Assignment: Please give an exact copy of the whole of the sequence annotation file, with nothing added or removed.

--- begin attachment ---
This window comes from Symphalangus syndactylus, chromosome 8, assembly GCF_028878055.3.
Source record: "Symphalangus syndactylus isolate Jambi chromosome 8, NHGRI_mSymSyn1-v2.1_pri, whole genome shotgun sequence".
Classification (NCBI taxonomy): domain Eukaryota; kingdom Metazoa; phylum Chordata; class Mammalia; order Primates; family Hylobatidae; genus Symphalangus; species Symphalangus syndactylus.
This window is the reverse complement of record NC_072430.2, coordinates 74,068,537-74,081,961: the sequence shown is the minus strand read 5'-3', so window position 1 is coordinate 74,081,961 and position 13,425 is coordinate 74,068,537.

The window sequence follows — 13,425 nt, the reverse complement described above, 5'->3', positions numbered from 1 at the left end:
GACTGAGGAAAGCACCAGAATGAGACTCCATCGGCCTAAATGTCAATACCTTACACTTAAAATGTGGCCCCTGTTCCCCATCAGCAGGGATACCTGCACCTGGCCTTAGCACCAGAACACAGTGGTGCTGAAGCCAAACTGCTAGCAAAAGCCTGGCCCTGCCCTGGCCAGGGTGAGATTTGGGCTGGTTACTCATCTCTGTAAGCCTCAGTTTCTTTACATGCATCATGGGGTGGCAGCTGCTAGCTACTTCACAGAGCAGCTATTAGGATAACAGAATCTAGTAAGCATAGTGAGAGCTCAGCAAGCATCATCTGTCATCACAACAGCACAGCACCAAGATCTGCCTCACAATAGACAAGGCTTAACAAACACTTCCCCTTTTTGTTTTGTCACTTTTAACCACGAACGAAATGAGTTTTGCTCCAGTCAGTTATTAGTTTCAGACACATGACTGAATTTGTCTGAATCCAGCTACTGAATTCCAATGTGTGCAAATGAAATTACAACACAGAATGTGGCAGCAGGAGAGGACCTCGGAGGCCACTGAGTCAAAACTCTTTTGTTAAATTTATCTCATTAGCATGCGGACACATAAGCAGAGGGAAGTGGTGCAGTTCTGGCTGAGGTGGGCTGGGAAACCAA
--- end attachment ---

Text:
This window comes from Symphalangus syndactylus, chromosome 8, assembly GCF_028878055.3.
Source record: "Symphalangus syndactylus isolate Jambi chromosome 8, NHGRI_mSymSyn1-v2.1_pri, whole genome shotgun sequence".
Classification (NCBI taxonomy): domain Eukaryota; kingdom Metazoa; phylum Chordata; class Mammalia; order Primates; family Hylobatidae; genus Symphalangus; species Symphalangus syndactylus.
This window is the reverse complement of record NC_072430.2, coordinates 74,068,537-74,081,961: the sequence shown is the minus strand read 5'-3', so window position 1 is coordinate 74,081,961 and position 13,425 is coordinate 74,068,537.

The window sequence follows — 13,425 nt, the reverse complement described above, 5'->3', positions numbered from 1 at the left end:
GACTGAGGAAAGCACCAGAATGAGACTCCATCGGCCTAAATGTCAATACCTTACACTTAAAATGTGGCCCCTGTTCCCCATCAGCAGGGATACCTGCACCTGGCCTTAGCACCAGAACACAGTGGTGCTGAAGCCAAACTGCTAGCAAAAGCCTGGCCCTGCCCTGGCCAGGGTGAGATTTGGGCTGGTTACTCATCTCTGTAAGCCTCAGTTTCTTTACATGCATCATGGGGTGGCAGCTGCTAGCTACTTCACAGAGCAGCTATTAGGATAACAGAATCTAGTAAGCATAGTGAGAGCTCAGCAAGCATCATCTGTCATCACAACAGCACAGCACCAAGATCTGCCTCACAATAGACAAGGCTTAACAAACACTTCCCCTTTTTGTTTTGTCACTTTTAACCACGAACGAAATGAGTTTTGCTCCAGTCAGTTATTAGTTTCAGACACATGACTGAATTTGTCTGAATCCAGCTACTGAATTCCAATGTGTGCAAATGAAATTACAACACAGAATGTGGCAGCAGGAGAGGACCTCGGAGGCCACTGAGTCAAAACTCTTTTGTTAAATTTATCTCATTAGCATGCGGACACATAAGCAGAGGGAAGTGGTGCAGTTCTGGCTGAGGTGGGCTGGGAAACCAA